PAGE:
configd: Fixing High CPU Usage Problems with the configd Process in Mac OS X
configd is a system configuration daemon that runs behind Mac OS X, most users will never notice or see the core OS X process running in the background of their Macs. With that said, configd can sometimes act up and cause unusual CPU spikes and fan activity making your Mac sound like a wind tunnel. Odd configd behavior is easily diagnosed by launching Activity Monitor, sorting by the “% CPU” option, and seeing the ‘configd’ root user process sitting at the top taking up somewhere between 20-95% CPU. If that behavior lasts for a minute or so it’s usually not a big deal, temporary spikes can be normal so just let it run and ignore it, but there are times where configd can go inexplicably errant and it’ll sit around 50% CPU utilization or more for hours for no obvious reason – that is what we’re looking to resolve here.
Resolve configd High CPU Usage with Force Relaunch via Terminal
We’re going to forcibly relaunch configd by giving it a swift kick in the pants using the all-powerful ‘killall’ command. Because configd is a system process, it will instantly relaunch once it has been killed, and in every instance where configd is going crazy with processor utilization this trick solves the problem.
Launch Terminal (sitting within /Applications/Utilities/ as usual) and type the following command:
sudo killall configd
You’ll need to enter an administrator password to execute the command as super user, thus the sudo prefix. Running the command without sudo is ineffective because the process is owned by root (super user).
If you kept Activity Monitor open and sorted by CPU, you’ll find ‘configd’ disappears and when it relaunches it’s no longer sitting at the top of the list and no longer eating up inordinate amounts of CPU. Searching for the process should now find it consuming somewhere between 0% and 1% of CPU.
If you still have problems with configd after using the killall command, jump to the bottom of this article to learn more about troubleshooting configd issues.
Dealing with configd without Terminal
If you aren’t comfortable with the command line, there are two other options:
- Quit all running Mac applications, which you can do manually or by using this self-made app to quit everything in OS X
- Reboot the Mac
Rebooting the Mac has the same effect as killing the configd process directly, though it’s obviously a bit more intrusive to your workflow. Quitting every application can help if the configd error is caused by an apps errant behavior, more on that in a moment.
Diagnosing specific configd problems and learning about configd
Apple officially describes configd as follows:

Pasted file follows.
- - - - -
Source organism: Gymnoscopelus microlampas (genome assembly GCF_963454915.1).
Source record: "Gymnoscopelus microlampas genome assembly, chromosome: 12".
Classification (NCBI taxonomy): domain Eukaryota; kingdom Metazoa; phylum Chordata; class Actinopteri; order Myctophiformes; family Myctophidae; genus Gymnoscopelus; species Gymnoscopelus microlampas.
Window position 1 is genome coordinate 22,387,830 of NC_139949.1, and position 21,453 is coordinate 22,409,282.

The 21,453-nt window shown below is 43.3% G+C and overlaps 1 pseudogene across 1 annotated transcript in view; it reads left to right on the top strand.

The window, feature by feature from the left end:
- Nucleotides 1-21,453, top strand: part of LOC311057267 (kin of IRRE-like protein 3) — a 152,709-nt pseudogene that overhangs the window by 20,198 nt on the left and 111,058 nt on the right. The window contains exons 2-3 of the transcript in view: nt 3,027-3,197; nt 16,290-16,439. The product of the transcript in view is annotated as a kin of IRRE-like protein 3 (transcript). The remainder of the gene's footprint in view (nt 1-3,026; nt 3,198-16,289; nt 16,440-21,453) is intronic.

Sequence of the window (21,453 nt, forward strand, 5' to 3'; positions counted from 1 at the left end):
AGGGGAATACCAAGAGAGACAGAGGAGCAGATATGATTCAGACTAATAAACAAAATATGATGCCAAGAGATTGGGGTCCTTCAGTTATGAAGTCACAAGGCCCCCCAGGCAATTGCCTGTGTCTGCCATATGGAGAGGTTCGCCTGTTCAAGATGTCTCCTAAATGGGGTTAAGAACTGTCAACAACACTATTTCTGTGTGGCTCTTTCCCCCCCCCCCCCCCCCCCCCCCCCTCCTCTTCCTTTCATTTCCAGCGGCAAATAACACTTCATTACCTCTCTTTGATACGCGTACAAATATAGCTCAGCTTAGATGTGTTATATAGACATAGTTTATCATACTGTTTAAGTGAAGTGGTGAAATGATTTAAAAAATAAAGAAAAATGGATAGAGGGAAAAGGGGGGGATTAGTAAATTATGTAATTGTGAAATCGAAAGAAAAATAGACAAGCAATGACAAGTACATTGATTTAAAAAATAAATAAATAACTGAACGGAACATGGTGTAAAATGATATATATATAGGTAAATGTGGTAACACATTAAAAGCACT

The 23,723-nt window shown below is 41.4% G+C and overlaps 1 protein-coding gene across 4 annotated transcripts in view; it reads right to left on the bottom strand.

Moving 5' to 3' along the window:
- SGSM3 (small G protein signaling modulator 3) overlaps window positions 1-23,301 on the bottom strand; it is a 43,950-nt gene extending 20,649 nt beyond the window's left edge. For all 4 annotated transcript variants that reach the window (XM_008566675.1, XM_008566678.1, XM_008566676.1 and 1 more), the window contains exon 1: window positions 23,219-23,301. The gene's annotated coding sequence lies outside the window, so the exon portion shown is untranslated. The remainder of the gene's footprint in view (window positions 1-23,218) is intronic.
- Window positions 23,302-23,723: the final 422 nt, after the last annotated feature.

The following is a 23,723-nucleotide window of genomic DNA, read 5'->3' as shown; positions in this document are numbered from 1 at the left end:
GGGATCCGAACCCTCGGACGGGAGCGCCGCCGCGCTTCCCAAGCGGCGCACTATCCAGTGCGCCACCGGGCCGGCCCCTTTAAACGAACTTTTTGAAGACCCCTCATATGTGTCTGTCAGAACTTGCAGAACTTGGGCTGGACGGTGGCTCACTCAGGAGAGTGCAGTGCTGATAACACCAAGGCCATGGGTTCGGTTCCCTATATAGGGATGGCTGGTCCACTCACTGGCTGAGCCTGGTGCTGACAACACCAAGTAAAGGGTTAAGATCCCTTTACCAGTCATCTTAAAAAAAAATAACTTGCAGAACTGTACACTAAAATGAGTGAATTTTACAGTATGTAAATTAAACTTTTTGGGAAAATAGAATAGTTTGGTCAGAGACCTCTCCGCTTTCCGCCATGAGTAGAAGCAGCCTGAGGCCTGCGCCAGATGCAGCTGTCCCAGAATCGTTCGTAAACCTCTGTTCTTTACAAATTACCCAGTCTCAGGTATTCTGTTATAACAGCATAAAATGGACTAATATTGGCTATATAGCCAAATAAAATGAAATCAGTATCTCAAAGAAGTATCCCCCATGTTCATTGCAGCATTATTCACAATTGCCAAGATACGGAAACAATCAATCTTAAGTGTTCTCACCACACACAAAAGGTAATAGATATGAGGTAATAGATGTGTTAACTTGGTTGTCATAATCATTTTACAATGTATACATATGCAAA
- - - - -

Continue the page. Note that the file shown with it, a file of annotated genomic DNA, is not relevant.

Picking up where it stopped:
The configd daemon is responsible for many configuration aspects of the local system. configd maintains data reflecting the desired and current state of the system, provides notifications to applications when this data changes, and hosts a number of configuration agents in the form of loadable bundles.
That excerpt is taken from the manual page on configd, which can be accessed by typing the following into terminal:
You can read that directly on your Mac through the command line, or through the web using the Developer Library link here.
If you want to attempt to diagnose why configd went crazy in the first place, you can look around in the following two locations for configd bundles and plist files, which may provide some hints as to what is going wrong and why:
Another option is to choose to re-run configd in verbose mode with the following command:
sudo /usr/libexec/configd -v
This will export verbose information to the OS X System Console, which can be read either from the Console app or through the command line as well. Comparing that information to what is found in the aforementioned system directories can be very helpful in diagnosing a precise cause.
General experience has shown that some apps and processes cause configd issues more often than others, some of which may include Java and Java based services like CrashPlan, certain printers where there are unresolved printing errors, and improper network configurations where a network connection is repeatedly attempting and failing. This is why sometimes quitting all apps is effective at resolving the issue, because it may end the failing repetition which is causing configd to go haywire, and in some cases where killing configd doesn’t solve the problem then removing the culprits plist file can resolve the issue once and for all. Your individual experiences and results may vary.